Tag: new york city

We referred to it as ‘the neighborhood’

At Bklyner., reporter Pamela Wong talks with photographer Larry Racioppo, whose new book of 128 black-and-white photographs documents a neighborhood of South Brooklyn that existed long before you needed at least $2,500 monthly for a one-bedroom in Park Slope (and yes, I know where we live is worse). From Bklyner.:

Born in South Slope, Racioppo’s family moved to 40th Street between 4th and 5th Avenues in Sunset Park when he was in second grade. “When I was born my parents had an apartment on 6th Avenue between Prospect Avenue and 17th Street,” he explained over the phone. “The building was torn down to build the Prospect Expressway.”

“My parents, my grandparents, all came from southern Italy,” he continued. “They worked as laborers. My grandparents never learned how to speak English. They had Italian friends that had Italian bakeries, Italian stores. They all settled in South Brooklyn and Sunset Park. My dad and five or six of my uncles were longshoremen. They all worked on the docks,” he recalled.

“We referred to it as ‘the neighborhood,’” he said of the area he grew up in, which serves as the setting for his book. “This vague thing, somewhere from 10th Street to 18th Street, from 4th Avenue to 6th Avenue. All my mother’s friends and cousins lived there. They were all from southern Italy.”

Read the story on Racioppo at Bklyner., and see the exhibition of his work at the Central branch of the Brooklyn Public Library until December 29th.


An answer to graffiti art

In anticipation of two new solo exhibitions of his work opening in New York City, writer Brett Sokol profiles street artist, illustrator, and comics creator Richard McGuire. From The New York Times:

Posters featuring Ixnae Nix receive central billing, drawing upon nearly 150 variations that Mr. McGuire plastered throughout Soho, Tribeca and the East Village. Using oversized sheets of blank newsprint he would spray paint a silhouette of the spiky-haired Ixnae Nix, usually in a state of frenetic motion, and then use a crayon to neatly fill the edges with cryptic text, all without spacing or punctuation. The net effect married a hard-boiled voice straight out of old detective movies — “I Knew She Could Whistle;” “Someone No One Remembers Who;” “Good And Sick Of The Whole Business” — to unsettling science-fiction imagery, akin to Jean-Luc Godard’s film “Alphaville.”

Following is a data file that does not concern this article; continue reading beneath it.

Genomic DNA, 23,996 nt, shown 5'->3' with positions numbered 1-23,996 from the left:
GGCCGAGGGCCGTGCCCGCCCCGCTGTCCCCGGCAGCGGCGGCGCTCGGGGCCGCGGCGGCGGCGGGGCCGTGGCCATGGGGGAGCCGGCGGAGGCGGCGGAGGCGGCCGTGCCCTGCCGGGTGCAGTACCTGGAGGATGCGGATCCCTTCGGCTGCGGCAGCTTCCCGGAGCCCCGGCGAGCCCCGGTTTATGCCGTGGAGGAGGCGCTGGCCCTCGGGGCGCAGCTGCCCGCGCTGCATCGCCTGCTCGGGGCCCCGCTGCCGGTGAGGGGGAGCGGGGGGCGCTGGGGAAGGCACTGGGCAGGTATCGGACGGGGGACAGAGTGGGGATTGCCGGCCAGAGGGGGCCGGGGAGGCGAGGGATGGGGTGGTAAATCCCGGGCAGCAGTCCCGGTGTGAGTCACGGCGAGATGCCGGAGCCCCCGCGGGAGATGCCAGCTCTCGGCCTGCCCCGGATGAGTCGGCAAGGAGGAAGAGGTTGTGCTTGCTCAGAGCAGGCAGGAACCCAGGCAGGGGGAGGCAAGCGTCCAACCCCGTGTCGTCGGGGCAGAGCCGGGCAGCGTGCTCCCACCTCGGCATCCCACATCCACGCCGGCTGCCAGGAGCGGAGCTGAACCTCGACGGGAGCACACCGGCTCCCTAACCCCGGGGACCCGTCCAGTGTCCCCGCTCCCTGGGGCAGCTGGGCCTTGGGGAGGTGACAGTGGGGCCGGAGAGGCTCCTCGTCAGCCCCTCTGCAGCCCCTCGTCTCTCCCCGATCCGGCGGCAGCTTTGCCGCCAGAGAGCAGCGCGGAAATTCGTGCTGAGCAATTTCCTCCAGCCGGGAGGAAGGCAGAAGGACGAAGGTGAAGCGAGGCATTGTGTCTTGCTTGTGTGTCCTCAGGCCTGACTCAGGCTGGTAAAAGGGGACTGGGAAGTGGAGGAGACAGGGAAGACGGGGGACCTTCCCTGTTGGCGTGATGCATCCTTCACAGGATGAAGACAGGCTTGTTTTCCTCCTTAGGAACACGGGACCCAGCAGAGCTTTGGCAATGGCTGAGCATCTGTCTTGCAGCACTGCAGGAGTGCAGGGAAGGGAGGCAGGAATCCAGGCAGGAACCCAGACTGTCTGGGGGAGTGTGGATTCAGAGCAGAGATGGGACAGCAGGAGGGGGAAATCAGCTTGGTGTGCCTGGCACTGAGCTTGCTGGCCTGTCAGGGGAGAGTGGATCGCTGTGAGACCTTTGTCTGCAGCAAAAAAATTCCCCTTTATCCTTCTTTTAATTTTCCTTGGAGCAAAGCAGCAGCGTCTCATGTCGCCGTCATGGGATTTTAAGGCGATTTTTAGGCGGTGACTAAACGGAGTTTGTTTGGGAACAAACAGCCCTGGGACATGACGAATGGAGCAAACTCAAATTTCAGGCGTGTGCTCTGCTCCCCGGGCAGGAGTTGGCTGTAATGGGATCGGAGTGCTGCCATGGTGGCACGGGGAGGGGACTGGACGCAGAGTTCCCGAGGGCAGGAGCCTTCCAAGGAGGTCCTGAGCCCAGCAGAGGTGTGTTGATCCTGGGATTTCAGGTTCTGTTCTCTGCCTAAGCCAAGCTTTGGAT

But Mr. McGuire says he was more inspired by rumblings from underground than the stars above.

“I wanted to do an answer to graffiti art,” he recalled. “I can still see that cast of character names when the subway would pull into the station, all with their own code names: Futura, Lady Pink. So I had mine: Ixnae Nix. I would hear those words in 1940s movies. Ixnae is the pig Latin of nix. And I like the double negation, it just sounds good.”

exhibitions New York City Richard McGuire

In Manhattan, Alden Projects will host Richard McGuire: Art for the Street–1978-1982, and at MoMA PS1, another exhibition will open this weekend at the New York Art Book Fair. Four years ago, in association with a show at The Morgan Library & Museum, Pantheon Books published McGuire’s Here, a stunning, full-color graphic novel grounded in an experimental black and white strip that the artist contributed to anthology magazine RAW in 1989 (see my post). Read Brett Sokol’s story here.

“Here” original strip © 1989 Raw Books & Graphics.

Stand clear of the closing doors, etc.

NYC architect Candy Chan is “constantly amazed and annoyed by the city’s subway system” per her website. She’s perhaps more obsessed with the stations than anything else, and a few years ago, she launched her own examination of the stations by way of intricate 3D visuals that are representative of the structures themselves as well as what’s above ground. Even as there are 472 stations, Chan points out that “a three-dimensional representation of the stations does not exist.” Until now, anyway.

candy chan architect subway nyc

WIRED talked to Chan about her project and the enormous new sketches that are now on her site: “This time around, instead of one station per drawing with colored platforms, we have multiple stations per drawing and colored tracks that connect them all,” she writes at her blog.


Despite the complexity, Chan starts her sketching process with just pen and paper. She hoovers up information from Google and Apple Maps, which give her a rough idea of how the stations are arranged in space. Then, she hits the tunnels themselves, walking through the stations and snapping photos to understand how they fit together. What she’s found is that stations have their own hidden tricks. For instance, New York has some subtle hills and slopes, a topographical challenge last century’s subway builders had to finesse. Then there are confounding issues of inconsistency: “It gets so trippy when you see that in this station, a blue line is on your left, and red is on your right, but in the next station it’s flipped,” she says.

These drawings are so beautiful that I’m almost completely distracted from how terrible the whole transit system is in New York City. See the WIRED story and visit Candy Chan’s site.

Image: “City Hall Park” © 2018 Candy Chan.